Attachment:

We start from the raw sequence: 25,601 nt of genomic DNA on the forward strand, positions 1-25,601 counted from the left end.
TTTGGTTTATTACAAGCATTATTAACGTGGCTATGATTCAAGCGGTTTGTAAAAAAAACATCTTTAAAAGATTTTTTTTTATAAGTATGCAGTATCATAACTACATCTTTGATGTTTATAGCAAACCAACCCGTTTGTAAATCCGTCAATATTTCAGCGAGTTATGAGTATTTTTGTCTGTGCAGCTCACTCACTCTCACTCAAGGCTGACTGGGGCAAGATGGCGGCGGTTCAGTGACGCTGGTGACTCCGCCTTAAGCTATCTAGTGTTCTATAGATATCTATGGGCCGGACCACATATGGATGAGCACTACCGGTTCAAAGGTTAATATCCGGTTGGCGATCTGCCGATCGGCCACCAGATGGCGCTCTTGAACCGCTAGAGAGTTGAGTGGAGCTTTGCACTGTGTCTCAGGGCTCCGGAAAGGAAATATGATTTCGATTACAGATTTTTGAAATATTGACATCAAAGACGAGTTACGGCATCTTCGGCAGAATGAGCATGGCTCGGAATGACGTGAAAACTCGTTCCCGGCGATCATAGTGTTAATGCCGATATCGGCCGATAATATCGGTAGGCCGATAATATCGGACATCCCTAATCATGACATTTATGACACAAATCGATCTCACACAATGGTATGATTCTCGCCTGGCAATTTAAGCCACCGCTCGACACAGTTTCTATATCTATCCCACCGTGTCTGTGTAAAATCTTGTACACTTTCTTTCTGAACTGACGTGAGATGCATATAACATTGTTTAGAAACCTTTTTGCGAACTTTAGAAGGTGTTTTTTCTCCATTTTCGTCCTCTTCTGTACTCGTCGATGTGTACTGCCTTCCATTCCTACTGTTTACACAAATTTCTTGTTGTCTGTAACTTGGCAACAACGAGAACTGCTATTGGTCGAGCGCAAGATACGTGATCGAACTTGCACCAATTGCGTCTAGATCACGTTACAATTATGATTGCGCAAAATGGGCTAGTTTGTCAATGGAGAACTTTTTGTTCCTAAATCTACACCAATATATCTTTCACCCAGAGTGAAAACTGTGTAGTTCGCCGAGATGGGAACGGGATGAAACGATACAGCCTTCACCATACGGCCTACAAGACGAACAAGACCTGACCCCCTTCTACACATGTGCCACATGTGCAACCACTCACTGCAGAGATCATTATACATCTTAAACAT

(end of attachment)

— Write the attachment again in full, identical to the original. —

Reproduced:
We start from the raw sequence: 25,601 nt of genomic DNA on the forward strand, positions 1-25,601 counted from the left end.
TTTGGTTTATTACAAGCATTATTAACGTGGCTATGATTCAAGCGGTTTGTAAAAAAAACATCTTTAAAAGATTTTTTTTTATAAGTATGCAGTATCATAACTACATCTTTGATGTTTATAGCAAACCAACCCGTTTGTAAATCCGTCAATATTTCAGCGAGTTATGAGTATTTTTGTCTGTGCAGCTCACTCACTCTCACTCAAGGCTGACTGGGGCAAGATGGCGGCGGTTCAGTGACGCTGGTGACTCCGCCTTAAGCTATCTAGTGTTCTATAGATATCTATGGGCCGGACCACATATGGATGAGCACTACCGGTTCAAAGGTTAATATCCGGTTGGCGATCTGCCGATCGGCCACCAGATGGCGCTCTTGAACCGCTAGAGAGTTGAGTGGAGCTTTGCACTGTGTCTCAGGGCTCCGGAAAGGAAATATGATTTCGATTACAGATTTTTGAAATATTGACATCAAAGACGAGTTACGGCATCTTCGGCAGAATGAGCATGGCTCGGAATGACGTGAAAACTCGTTCCCGGCGATCATAGTGTTAATGCCGATATCGGCCGATAATATCGGTAGGCCGATAATATCGGACATCCCTAATCATGACATTTATGACACAAATCGATCTCACACAATGGTATGATTCTCGCCTGGCAATTTAAGCCACCGCTCGACACAGTTTCTATATCTATCCCACCGTGTCTGTGTAAAATCTTGTACACTTTCTTTCTGAACTGACGTGAGATGCATATAACATTGTTTAGAAACCTTTTTGCGAACTTTAGAAGGTGTTTTTTCTCCATTTTCGTCCTCTTCTGTACTCGTCGATGTGTACTGCCTTCCATTCCTACTGTTTACACAAATTTCTTGTTGTCTGTAACTTGGCAACAACGAGAACTGCTATTGGTCGAGCGCAAGATACGTGATCGAACTTGCACCAATTGCGTCTAGATCACGTTACAATTATGATTGCGCAAAATGGGCTAGTTTGTCAATGGAGAACTTTTTGTTCCTAAATCTACACCAATATATCTTTCACCCAGAGTGAAAACTGTGTAGTTCGCCGAGATGGGAACGGGATGAAACGATACAGCCTTCACCATACGGCCTACAAGACGAACAAGACCTGACCCCCTTCTACACATGTGCCACATGTGCAACCACTCACTGCAGAGATCATTATACATCTTAAACAT